President Trump potentially breached legal authority by issuing an emergency order to remove TikTok from U.S. app stores, according to a federal judge that granted an injunction against the directive on Sunday.
U.S. District Court Judge Carl Nichols of the District of Columbia in an opinion released on Monday said Trump "likely exceeded the lawful bounds" of the International Emergency Economic Powers Act, reports Variety. A day earlier, Nichols granted an injunction to halt the impending ban.
The IEEPA allows the president to deem an entity "an unusual and extraordinary threat, which has its source in whole or substantial part outside the United States, to the national security, foreign policy, or economy of the United States." Designed solely for emergency action, the act provides authority to freeze assets and circumvent transactions related to the threatening agency.
As Nichols notes, however, there are two exceptions to the IEEPA and both apply to TikTok. The law does not allow for the regulation or prohibition of "the importation or exportation of information or informational materials'" or "personal communication[s], which do not involve a transfer of anything of value," the report said, citing Nichols.
In its emergency request for an injunction, TikTok aligned its operation with the exclusionary language by comparing itself to a "news wire feed." Nichols agreed and in his opinion wrote that a ban would "indirectly' regulate' the transmission of informational materials' by U.S. persons."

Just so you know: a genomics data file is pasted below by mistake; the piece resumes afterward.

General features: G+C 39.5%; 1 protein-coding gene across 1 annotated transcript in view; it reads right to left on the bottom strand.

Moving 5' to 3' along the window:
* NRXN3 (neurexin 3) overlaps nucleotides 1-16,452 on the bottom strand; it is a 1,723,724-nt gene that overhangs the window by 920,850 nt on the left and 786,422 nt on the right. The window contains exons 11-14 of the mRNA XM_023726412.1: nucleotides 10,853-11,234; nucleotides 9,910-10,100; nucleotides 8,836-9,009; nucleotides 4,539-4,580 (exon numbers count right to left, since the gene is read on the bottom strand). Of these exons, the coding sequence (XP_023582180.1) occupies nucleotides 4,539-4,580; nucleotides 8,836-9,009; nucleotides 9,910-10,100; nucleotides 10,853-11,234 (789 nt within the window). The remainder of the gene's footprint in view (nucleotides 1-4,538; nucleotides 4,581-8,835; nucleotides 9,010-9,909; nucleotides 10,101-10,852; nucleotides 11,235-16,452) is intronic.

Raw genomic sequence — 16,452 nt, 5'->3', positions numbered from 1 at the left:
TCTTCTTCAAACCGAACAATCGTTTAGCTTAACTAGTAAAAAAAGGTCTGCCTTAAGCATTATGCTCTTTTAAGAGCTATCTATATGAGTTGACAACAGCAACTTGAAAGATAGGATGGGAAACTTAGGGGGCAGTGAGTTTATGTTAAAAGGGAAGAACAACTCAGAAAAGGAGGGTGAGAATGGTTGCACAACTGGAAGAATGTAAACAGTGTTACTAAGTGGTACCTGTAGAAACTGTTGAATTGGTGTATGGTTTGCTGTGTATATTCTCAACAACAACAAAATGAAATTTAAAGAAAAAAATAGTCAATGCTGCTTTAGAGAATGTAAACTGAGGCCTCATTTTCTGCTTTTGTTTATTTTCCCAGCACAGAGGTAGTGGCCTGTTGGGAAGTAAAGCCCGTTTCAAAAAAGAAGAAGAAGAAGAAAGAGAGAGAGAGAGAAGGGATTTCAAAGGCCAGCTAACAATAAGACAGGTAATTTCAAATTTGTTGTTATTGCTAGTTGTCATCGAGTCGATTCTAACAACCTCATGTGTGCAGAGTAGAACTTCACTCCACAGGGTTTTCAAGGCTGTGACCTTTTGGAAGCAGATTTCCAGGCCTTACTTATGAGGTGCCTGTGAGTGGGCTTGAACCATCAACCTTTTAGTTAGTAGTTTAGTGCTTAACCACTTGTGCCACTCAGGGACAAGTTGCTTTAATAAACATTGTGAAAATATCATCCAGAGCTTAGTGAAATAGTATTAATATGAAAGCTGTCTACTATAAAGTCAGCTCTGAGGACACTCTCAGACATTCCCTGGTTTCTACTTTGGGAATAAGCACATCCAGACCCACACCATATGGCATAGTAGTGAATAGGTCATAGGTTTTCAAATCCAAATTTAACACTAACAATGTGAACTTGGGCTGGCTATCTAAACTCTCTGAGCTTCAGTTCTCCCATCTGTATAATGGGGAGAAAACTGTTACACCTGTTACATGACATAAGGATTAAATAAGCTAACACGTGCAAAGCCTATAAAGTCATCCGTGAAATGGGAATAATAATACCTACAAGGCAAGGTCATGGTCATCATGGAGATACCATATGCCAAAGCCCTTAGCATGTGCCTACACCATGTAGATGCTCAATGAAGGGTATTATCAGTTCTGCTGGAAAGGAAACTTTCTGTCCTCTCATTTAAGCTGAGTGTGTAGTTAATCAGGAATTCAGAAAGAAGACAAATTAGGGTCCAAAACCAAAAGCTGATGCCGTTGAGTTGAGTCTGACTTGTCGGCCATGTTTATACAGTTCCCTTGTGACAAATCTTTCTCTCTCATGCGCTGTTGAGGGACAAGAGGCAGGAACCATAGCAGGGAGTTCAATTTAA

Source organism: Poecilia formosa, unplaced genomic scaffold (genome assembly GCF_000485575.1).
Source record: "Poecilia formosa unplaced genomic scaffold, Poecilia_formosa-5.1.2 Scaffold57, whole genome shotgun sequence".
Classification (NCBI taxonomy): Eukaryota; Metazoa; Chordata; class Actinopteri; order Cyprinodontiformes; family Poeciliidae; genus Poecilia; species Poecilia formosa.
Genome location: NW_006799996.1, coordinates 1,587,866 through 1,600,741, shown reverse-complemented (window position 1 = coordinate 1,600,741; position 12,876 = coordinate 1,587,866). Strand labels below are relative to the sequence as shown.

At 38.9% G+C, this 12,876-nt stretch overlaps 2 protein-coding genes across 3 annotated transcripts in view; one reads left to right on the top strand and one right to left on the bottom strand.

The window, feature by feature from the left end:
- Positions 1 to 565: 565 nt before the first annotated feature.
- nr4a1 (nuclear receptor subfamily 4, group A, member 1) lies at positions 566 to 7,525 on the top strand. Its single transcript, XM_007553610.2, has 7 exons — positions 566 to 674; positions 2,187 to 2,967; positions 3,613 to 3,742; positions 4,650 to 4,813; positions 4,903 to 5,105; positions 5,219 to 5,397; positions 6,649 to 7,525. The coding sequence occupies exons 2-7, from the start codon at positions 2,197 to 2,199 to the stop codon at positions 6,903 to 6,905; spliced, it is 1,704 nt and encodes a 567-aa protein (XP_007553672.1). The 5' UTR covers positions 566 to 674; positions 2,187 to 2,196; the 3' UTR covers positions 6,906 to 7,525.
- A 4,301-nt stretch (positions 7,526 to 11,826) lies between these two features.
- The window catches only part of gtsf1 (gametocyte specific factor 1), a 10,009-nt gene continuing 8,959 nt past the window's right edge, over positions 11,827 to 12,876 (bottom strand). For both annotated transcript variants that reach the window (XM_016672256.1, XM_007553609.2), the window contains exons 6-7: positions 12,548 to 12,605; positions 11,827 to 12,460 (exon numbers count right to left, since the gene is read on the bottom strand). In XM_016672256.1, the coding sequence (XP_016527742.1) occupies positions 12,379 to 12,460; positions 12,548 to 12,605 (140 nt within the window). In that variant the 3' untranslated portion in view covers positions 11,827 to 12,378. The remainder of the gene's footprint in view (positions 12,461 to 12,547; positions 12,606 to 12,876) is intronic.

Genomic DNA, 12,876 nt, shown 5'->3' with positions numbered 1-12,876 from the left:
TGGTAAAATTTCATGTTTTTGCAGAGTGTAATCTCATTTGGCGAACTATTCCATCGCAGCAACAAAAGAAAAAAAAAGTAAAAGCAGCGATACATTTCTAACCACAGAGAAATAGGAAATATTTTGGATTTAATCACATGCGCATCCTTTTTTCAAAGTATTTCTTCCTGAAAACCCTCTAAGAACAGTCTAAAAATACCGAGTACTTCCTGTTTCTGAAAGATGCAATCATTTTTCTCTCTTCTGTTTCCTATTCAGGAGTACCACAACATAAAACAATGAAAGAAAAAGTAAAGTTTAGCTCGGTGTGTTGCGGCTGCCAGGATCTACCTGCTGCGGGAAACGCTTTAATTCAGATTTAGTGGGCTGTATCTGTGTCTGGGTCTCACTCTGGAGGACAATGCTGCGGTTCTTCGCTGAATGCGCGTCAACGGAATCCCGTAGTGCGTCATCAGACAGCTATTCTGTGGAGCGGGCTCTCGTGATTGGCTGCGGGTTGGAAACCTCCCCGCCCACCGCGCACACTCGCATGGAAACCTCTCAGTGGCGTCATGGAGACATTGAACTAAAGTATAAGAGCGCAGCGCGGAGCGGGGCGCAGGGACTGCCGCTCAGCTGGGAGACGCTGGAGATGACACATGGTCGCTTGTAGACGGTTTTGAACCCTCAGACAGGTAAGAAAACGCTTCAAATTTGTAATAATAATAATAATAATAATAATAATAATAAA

"To be sure, the ultimate purpose of those prohibitions is to protect the national security by preventing China from accessing that data and skewing content on TikTok," Nichols said. "But Plaintiffs have demonstrated that they are likely to succeed on their claim that the prohibitions constitute indirect regulations of personal communication[s]' or the exchange of information or informational materials.'"
Further, the jurist questioned the Trump administration's characterization of the Chinese-owned TikTok. The government "has provided ample evidence that China presents a significant national security threat, although the specific evidence of the threat posed by Plaintiffs, as well as whether the prohibitions are the only effective way to address that threat, remains less substantial," Nichols wrote, according to the report.
The Commerce Department in September announced the app would be pulled from app stores like Apple's App Store and Google's Play Store on Sept. 20. A more comprehensive ban set for Nov. 12 will prohibit American internet carriers from handling TikTok's traffic, rendering the app useless. Sunday's injunction offers TikTok a reprieve until the November action deadline.
To avoid a shutdown, TikTok owner ByteDance has been seeking a buyer for its U.S. operations in compliance with the Trump administration's demands. A tentative arrangement with Oracle and a host of financial partners was reached on Sept. 17, though the deal has not been finalized.